Aside from the law, Patrick is interested in the philosophy punishment theory, particularly problems regarding proportionality and moral epistemology and its impact on justice. His senior thesis project at the College of Wooster was a discussion and defense of a theory of punishment based on the work of Warren Quinn, wherein punishment is justified as the product of a natural right to issue and enforce self-protective threats.
When he is not working or studying, Patrick enjoys playing cello, hiking, reading, and whitewater kayaking. Following graduation, he hopes to clerk for a federal judge before pursuing a legal career in federal government.
Sonja Marrett is a member of the Boston College Law School Class of 2017. She graduated from Northwestern University in 2012 with a degree in Political Science and International Studies and a minor in Environmental Law and Policy. After graduation, she worked for the Sierra Club, Illinois Chapter as a campaign organizer for a successful Sierra Club endorsed State Representative campaign. In this position, she engaged with the community on relevant environmental issues. She also organized numerous community events educating the public about the State Representative’s environmental platform. Subsequently, she worked at a small real estate law firm in Chicago as a paralegal.
During her 1L summer, Sonja worked at the Boston chapter of the Conservation Law Foundation (CLF) as a legal intern. CLF uses a multi-lateral approach to finding solutions to New England’s numerous environmental problems, utilizing the law, science, policy-making, and the market. Sonja worked on numerous Clean Water issues relating to ongoing litigation. She also researched, conducted studies, and wrote reports to support potential Massachusetts state legislation.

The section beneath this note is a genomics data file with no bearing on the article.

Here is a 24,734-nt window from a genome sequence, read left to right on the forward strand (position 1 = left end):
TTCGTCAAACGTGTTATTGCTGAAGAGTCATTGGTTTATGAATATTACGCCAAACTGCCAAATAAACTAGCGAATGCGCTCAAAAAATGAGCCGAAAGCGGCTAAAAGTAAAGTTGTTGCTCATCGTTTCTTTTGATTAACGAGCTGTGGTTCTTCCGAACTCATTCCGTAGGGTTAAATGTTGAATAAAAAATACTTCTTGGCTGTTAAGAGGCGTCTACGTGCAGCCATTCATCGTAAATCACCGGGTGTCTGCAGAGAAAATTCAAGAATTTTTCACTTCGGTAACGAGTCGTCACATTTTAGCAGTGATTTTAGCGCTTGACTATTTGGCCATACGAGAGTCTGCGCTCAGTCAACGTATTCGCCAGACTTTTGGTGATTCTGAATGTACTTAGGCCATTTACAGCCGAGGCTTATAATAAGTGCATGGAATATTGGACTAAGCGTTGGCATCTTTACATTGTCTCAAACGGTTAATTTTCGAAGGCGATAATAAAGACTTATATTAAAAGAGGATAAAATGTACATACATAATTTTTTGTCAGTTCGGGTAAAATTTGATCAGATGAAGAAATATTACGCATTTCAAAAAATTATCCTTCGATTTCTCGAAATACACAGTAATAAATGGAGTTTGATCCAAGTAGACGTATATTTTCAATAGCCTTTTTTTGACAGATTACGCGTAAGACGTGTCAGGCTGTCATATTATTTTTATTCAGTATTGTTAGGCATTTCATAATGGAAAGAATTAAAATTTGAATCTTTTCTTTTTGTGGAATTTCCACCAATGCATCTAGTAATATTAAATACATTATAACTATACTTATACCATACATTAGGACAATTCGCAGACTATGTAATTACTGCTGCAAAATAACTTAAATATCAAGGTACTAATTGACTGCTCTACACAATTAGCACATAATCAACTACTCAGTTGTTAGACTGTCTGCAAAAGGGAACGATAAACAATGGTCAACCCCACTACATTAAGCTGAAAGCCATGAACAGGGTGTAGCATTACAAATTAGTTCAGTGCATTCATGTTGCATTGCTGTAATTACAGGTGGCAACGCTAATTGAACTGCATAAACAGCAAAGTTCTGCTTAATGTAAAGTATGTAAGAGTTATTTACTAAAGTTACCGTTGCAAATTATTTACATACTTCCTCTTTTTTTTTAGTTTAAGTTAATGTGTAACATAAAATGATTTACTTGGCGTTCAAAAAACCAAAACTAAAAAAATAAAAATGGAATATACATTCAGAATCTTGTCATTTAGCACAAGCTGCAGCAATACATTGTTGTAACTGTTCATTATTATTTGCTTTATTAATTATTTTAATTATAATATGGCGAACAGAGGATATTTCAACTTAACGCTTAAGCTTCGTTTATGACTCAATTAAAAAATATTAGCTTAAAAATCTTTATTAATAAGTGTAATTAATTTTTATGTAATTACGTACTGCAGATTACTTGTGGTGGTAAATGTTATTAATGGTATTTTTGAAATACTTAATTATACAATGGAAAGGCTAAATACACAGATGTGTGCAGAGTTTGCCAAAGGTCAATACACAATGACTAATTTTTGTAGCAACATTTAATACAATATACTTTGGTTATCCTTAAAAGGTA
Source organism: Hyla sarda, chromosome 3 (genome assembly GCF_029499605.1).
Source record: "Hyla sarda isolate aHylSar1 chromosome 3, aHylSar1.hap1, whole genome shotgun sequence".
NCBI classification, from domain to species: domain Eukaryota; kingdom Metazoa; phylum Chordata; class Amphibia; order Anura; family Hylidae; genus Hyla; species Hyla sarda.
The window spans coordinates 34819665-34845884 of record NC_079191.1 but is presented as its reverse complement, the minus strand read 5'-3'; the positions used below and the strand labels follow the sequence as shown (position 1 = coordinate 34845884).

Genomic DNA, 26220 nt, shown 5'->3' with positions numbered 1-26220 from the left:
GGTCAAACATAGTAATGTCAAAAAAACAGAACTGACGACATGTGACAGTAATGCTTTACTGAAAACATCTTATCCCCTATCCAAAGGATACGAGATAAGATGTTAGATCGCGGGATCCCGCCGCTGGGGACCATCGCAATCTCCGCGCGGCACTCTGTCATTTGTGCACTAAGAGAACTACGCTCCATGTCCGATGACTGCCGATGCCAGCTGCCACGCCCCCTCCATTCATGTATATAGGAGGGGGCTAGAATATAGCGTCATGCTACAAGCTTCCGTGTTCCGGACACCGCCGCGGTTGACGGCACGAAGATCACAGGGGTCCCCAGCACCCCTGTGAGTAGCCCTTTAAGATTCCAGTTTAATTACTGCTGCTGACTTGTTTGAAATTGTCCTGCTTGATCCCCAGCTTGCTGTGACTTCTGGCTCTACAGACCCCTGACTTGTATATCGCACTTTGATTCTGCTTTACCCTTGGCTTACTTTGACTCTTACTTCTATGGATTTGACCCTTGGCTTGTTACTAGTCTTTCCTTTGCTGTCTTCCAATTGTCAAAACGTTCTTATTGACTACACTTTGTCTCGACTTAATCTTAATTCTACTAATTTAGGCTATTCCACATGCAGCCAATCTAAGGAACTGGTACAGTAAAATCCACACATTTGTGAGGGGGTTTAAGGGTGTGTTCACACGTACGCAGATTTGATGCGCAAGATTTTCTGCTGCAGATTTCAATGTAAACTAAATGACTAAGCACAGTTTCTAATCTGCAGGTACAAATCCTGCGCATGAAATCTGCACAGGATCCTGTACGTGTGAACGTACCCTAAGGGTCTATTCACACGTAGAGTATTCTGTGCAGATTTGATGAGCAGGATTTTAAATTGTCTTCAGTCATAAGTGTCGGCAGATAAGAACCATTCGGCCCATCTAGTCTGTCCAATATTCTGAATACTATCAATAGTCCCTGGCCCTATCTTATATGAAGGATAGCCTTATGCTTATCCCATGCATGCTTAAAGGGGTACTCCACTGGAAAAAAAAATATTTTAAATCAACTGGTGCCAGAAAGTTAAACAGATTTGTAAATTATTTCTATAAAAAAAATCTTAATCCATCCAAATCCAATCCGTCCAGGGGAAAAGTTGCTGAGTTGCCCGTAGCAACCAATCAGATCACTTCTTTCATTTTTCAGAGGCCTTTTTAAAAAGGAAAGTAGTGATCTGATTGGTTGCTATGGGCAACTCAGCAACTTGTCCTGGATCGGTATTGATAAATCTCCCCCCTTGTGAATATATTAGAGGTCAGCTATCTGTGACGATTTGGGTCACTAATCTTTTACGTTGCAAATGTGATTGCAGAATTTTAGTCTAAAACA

During her 2L summer, Sonja worked at the White House Office of Presidential Personnel as a legal intern, working on a variety of issues related to the Executive branch.
As a 3L at Boston College Law School, Sonja will participate in the Civil Litigation Clinic, providing legal services to the underserved. She hopes to use this experience to gain greater practical knowledge on serving as an advocate for low-income communities in the legal field. She will also serve as an Articles Editor for the Boston College Law Review.
Sonja hopes to use her experiences during law school to work in the cross-section between environmental law, policy, and human rights, providing access to justice for marginalized populations.